Elliott Carter Biography, Life, Interesting Facts
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Elliott Carter was an American renowned classical music composer and two times winner of the Pulitzer Prize. He is best remembered for his unique style of complex rhythmic structures and atonality. He was a graduate of Harvard University. In 1994 his composition Violin Concerto won the Grammy Award that year. Other compositions that were performed during his career include chamber music, orchestral, vocal and solo instrumental works. He was among the classical music pioneers of the 20th century. He was also a publisher and published more than 40 works in his later career. Throughout his career, his work earned him many awards.
Elliott Carter was born on December 11th, 1908. His place of birth was Massachusetts in New York City. He was the son of Elliott Carter and Florence Carter. His father was a wealthy businessman, and his mother was once a member of the Florence Chambers. His interest in Music developed when he was just a small boy. He received moral support and great encouragement from Charles Ives. Ives was a composer and sold insurance to his family at that time.
Elliott Carter studied at the Horace Mann during his early education. He later joined Harvard University in 1926 and studied Music and English. Meanwhile, he also took music classes at Longy School of Music and studied under professors Gustav Holst and Walter Piston. Ives continued supporting his music career. He made sure Carter attended shows such as the Serge Koussevitzky’s BSO concerts. Later in 1932, he attained his master’s degree in music.
Elliott Carter then joined École Normale de Musique de Paris in Paris in 1932 and studied music under Nadia Boulanger, a prominent composer. He completed his studies in 1935 and received his doctorate. He then went back to the States where he joined the Ballet Caravan as a composer.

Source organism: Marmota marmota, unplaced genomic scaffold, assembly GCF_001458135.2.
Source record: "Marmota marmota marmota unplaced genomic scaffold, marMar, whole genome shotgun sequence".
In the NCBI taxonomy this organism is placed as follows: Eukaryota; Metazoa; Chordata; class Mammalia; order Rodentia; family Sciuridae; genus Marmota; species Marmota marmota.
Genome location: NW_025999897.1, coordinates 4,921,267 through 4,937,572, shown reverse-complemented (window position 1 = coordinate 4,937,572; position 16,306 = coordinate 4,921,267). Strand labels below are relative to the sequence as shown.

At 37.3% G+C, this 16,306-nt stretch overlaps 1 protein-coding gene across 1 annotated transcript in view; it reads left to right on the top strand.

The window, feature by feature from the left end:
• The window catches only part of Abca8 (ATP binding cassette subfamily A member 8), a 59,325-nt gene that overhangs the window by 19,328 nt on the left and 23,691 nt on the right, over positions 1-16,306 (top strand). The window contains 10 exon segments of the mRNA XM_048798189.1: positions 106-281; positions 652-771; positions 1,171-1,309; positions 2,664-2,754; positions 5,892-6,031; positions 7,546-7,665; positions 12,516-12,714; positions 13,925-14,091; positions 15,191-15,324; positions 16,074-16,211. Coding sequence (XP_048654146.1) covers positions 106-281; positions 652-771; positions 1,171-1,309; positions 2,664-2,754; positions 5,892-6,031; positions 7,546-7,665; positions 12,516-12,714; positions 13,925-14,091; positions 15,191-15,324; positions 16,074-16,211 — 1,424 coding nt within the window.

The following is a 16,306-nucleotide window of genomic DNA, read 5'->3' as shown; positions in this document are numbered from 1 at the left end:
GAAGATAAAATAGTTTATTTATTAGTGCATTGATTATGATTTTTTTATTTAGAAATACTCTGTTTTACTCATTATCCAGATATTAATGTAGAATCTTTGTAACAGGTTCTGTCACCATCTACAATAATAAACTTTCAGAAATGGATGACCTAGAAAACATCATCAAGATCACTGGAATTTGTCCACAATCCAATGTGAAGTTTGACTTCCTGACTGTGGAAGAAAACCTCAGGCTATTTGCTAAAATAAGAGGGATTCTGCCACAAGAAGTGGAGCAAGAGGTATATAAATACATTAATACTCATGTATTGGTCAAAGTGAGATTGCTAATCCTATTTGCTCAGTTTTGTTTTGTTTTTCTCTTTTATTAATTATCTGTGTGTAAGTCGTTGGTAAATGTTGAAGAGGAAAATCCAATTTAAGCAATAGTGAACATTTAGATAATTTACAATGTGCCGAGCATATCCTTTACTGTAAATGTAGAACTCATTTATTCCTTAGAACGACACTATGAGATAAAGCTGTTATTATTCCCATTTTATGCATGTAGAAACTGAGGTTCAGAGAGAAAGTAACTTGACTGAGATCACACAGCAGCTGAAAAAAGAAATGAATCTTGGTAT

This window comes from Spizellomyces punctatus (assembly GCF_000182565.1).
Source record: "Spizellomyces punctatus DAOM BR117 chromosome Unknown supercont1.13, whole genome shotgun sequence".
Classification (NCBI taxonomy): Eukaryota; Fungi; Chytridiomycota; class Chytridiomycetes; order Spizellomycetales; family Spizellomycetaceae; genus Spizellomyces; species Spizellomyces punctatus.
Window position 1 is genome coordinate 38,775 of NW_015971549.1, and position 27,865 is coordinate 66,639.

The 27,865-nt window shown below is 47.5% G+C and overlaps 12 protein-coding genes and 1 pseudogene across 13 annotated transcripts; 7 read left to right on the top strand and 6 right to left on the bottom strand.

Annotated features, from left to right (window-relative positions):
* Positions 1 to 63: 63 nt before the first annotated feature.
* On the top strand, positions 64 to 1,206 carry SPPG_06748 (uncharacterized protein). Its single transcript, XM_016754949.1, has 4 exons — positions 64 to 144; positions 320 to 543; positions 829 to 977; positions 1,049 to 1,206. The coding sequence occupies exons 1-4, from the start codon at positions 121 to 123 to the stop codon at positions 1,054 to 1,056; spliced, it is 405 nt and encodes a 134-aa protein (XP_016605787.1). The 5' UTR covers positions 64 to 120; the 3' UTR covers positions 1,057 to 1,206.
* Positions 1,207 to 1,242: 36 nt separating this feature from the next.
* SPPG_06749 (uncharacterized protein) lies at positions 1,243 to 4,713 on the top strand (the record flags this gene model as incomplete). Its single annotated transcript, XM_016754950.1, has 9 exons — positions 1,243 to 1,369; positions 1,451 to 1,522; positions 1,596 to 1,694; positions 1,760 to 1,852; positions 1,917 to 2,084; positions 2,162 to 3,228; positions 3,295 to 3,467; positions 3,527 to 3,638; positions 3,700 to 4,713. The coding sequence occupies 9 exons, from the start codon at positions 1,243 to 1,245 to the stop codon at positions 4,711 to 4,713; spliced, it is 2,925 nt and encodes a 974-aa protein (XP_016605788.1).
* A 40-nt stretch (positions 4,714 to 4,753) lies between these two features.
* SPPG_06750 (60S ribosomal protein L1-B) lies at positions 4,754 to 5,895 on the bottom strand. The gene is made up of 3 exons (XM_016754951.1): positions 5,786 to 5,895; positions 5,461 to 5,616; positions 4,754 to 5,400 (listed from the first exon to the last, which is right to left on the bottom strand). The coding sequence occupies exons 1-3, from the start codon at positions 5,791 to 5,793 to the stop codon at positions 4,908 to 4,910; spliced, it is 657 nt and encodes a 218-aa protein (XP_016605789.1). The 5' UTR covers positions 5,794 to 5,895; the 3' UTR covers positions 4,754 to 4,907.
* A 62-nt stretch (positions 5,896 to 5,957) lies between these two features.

Elliott Carter taught music among other subjects at St. John’s College in Maryland. He taught for four years as from 1940. Meanwhile, he continued his compositions that he had done for the Ballet Caravan. He later worked at the War Information office during the Second World War.
After the war, Carter continued his teaching profession. He taught at the Peabody Conservatory from 1946 to 1948. He then became a professor at Columbia University. While there he came up with his work in a sonata for piano. 2 years later he left the University.
In 1955 Elliott Carter taught at Queens College till 1956. After a few years, he became a teacher at Yale University in 1960. He quit the job in 1962 and 1967 he got a position at the American Academy of Arts and Letters. He won the 1981 Ernst von Siemens Music Prize and the National Medal of Arts in 1981.
String Quartets Composition
Elliott Carter work on String Quartets was of great success. His first String Quarters premiered in a performance in Rome. Among those who attended the event was BBC’s, William Glock. Glock took an interest in Carter music and since then featured his music in many BBC radio concerts. In 1959 his second String Quartets premiered. This earned him the 1960 Pulitzer Prize after it became a great success in Music. Along with the prize his second String Quartets composition earned him the UNESCO prize and the New York Critics Award. This took his career to a higher level, and he became quite famous.
Elliott Carter continued his String Quartets Compositions for many years. His 5th String Quartet premiered in Belgium in 1995. He was 87 years old at that time. Even as an old man of over 100 years, he came up with three other compositions.
Elliott Carter tied the knot with Helen Frost in 1939. They were blessed with a son and named him David Chambers.
Elliott Carter took his last breath on November 5th, 2012 in New York City. He was 103 years old at the time of his death.
Louis Moreau Gottschalk